XBox-One Horizon 1000This has been an important week for the gaming world. The Sony Playstation 4 was released and despite some issues is being heralded as a success. Its rival, the Xbox One is being released on Friday and with it the next generation of gaming is upon us. The flow of new games has already started with many, many more queuing up behind them. Along with these releases and announcements, there are the obligatory worries, criticisms and panics concerning what might or might not be changed or removed. There certainly has been a lot of talk. It is to be expected as this is the first major update to the two leading consoles in many years. The Xbox 360 debuted in May of 2005 and the PS3 in November of 2006. That same November saw the release of the hugely successful Wii console. Its replacement, the Wii U debuted last December but has not sold well in the U.S.

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(Selected) Total Gaming Platform Sales | 11/20/13

Pos Platform North America Europe Japan Rest of World Global
1 PlayStation 2 53.65 55.28 23.18 25.57 157.68
4 PlayStation 38.94 36.91 19.36 9.04 104.25
5 Wii 44.95 33.47 12.75 9.28 100.45
7 PlayStation 3 27.45 32.26 9.6 11.24 80.55
9 Xbox 360 44.86 24.87 1.65 7.77 79.15
16 Xbox 15.77 7.17 0.53 1.18 24.65
23 Wii U 1.64 0.87 1.15 0.27 3.93
Source: | For more poll details

Many predictions have been made about the success of the new consoles and polls have been taken to gauge public reaction. I have written about what I consider unexplainable biases present in some of these polls in earlier posts. Cast Your Vote: Consoles and Cast Your Vote: Xbox One Anger – Is it Genuine? While understand that some of the policies initially presented at the Xbox One’s launch were received badly and that the One costs $100 more than the PS4, I consider these fairly moot points as Microsoft has rescinded the most egregious of the policies and the cost difference is easily lost in the enormous expense of buying games and peripherals. In any case, I simply cannot understand why so many who responded to the surveys were turned off by buying any new console.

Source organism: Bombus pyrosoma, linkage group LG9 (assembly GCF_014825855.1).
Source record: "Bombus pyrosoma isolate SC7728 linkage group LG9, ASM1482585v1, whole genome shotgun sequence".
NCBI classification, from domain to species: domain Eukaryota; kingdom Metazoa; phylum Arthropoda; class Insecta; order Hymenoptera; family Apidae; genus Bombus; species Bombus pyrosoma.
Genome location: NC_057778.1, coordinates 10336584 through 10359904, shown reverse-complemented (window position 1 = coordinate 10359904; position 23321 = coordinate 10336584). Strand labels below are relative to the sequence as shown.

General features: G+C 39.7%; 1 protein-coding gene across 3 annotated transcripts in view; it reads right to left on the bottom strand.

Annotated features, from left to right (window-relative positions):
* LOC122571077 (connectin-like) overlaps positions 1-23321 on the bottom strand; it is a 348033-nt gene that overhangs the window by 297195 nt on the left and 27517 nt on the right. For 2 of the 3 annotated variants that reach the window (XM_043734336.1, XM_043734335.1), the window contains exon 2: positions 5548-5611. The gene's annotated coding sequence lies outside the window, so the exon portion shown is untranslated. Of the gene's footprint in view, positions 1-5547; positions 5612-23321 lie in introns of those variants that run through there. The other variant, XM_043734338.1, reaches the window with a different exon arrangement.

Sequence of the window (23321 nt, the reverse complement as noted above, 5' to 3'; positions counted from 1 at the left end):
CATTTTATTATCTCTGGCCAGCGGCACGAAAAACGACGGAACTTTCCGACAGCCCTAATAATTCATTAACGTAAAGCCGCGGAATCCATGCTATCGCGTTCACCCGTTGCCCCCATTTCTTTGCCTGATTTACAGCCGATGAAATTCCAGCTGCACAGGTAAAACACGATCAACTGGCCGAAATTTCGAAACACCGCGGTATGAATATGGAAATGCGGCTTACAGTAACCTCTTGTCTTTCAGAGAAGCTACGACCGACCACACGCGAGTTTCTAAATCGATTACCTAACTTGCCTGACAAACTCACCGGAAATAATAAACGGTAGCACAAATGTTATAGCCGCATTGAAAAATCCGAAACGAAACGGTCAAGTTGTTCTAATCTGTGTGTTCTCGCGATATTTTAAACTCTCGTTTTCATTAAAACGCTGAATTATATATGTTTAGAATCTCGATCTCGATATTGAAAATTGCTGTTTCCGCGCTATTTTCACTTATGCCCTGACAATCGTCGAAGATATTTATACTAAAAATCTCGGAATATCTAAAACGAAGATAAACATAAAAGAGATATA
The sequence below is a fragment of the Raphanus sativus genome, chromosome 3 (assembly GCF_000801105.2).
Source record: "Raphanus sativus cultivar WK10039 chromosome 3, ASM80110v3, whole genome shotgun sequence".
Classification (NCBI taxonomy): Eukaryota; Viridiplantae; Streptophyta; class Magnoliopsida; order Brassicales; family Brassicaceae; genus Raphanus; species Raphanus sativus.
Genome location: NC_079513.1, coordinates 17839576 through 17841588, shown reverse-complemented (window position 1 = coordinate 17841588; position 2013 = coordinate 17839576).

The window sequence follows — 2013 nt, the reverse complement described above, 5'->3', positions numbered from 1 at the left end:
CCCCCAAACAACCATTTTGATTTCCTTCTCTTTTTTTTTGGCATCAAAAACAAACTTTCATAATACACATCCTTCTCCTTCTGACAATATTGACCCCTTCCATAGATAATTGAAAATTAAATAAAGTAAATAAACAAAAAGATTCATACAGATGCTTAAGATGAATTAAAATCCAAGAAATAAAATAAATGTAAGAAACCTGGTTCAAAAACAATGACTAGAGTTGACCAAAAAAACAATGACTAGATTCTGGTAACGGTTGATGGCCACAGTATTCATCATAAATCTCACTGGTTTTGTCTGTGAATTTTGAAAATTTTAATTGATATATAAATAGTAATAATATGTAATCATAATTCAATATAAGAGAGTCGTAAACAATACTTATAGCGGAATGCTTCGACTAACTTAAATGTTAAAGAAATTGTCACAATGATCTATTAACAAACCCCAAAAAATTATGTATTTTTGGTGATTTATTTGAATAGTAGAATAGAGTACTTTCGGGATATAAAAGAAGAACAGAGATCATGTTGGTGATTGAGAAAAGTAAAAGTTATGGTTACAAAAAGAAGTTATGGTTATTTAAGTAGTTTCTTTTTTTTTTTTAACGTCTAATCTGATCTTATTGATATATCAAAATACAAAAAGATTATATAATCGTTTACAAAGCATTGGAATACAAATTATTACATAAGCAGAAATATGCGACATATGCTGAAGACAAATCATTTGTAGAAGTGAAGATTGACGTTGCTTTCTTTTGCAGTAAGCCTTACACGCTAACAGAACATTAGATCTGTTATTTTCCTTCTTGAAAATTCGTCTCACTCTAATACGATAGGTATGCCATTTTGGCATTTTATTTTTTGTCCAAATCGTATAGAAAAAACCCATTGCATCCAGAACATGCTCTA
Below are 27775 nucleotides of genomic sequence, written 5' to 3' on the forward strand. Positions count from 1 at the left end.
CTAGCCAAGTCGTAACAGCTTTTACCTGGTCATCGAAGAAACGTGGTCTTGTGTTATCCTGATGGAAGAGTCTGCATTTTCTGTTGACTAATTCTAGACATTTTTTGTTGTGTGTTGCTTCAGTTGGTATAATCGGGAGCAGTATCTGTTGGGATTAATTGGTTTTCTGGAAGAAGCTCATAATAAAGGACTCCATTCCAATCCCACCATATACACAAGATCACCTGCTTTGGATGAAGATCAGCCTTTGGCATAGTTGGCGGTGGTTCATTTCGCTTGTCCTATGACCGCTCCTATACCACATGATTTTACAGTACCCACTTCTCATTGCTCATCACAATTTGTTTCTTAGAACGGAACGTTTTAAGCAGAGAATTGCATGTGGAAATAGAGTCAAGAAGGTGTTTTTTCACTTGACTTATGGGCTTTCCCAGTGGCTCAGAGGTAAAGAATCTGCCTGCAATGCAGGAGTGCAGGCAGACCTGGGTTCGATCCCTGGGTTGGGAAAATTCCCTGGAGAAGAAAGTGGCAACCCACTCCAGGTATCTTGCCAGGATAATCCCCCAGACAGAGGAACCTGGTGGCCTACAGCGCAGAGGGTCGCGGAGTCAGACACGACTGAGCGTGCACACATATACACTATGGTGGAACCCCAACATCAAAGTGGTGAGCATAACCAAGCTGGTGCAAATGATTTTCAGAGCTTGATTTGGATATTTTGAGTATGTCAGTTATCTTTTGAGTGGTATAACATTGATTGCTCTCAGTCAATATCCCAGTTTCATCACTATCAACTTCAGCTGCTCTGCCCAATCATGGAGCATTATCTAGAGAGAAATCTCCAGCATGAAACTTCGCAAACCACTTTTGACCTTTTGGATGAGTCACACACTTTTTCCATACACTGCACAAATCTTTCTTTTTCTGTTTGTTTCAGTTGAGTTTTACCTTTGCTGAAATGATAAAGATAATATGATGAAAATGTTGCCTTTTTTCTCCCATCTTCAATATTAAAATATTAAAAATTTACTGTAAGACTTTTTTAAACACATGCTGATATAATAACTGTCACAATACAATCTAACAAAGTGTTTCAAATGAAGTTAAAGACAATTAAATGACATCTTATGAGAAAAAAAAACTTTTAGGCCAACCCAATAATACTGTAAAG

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Poll of the Day | 11/10/13

With the launch less than two weeks away, do you plan to buy an Xbox One?

Yes, I’ve got one pre-ordered from a local store 2.58% 907
Yes, I’ve got one pre-ordered online 2.17% 763
Yes, I haven’t pre-ordered, but I plan to find one on launch day 0.56% 196
Not at launch, but I expect to have one by the end of the year 5.4% 1901
No, I don’t have any plans to get one yet 89.3% 31428
Source: | For more poll details

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Poll of the Day | 11/09/13

With the launch just a week away, do you plan to buy a PlayStation 4?

Yes, I’ve got one pre-ordered from a local store 7.36% 2372
Yes, I’ve got one pre-ordered online 5.94% 1914
Yes, I haven’t pre-ordered, but I plan to find one on launch day 2.28% 735
Not at launch, but I expect to have one by the end of the year 23% 7417
No, I don’t have any plans to get one yet 61.42% 19805
Source: | For more poll details

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If these numbers accurately represent the gaming public, then I feel badly for Sony and Microsoft and for the industry as a whole.

Despite the GameFaqs polls, the industry is doing well. A recent report aired on NPR’s “All Tech Considered” stated that the gaming industry has grown to $20 billion a year – that is twice what Hollywood brings in. Some close to the industry expect this total to rise to $70 billion by 2015.

I for one am looking forward to the new games and new capabilities, but I can’t escape the feeling that the general gaming public is spoiled and jaded and expects that everything will be perfect at launch. They are ignorant of the fact that the consoles are not the money makers (as it was released this week that Sony spends $381 manufacturing each PS4 which they sell for $399) and that many of the new games do not fully take advantage of the power of the new systems.

For me, the Xbox 360 was a significant milestone for many reasons. It was my return to gaming after a long absence. It was my first gaming console since I was a teenager and most importantly, it is the console that my children are growing up using. When we purchased our first 360, back in 2006, my eldest son was five years old and my twins were three. My eldest took to it like water and I tend to forget just how well he did playing games, some of which are still challenging for adults today. I think of all three of them playing MotoGP 2006 with me. It is still a beautiful and excellent, but very demanding game and I doubt that they would put up with it today. As new games came out and the boys grew, they each found games that appealed to them personally and today they all have their specialties. There are still many new games that they all play together such as Minecraft and BattleBlock Theatre.

My first post, in fact dealt with this feeling related to Pixar’s ”Cars” games (Nostalgic for Cars) and I can easily think of several times when the boys and I all focused on a single game together. Past favorites included Castle Crashers, various Halo iterations as well as the music games, Rock Band and Guitar Hero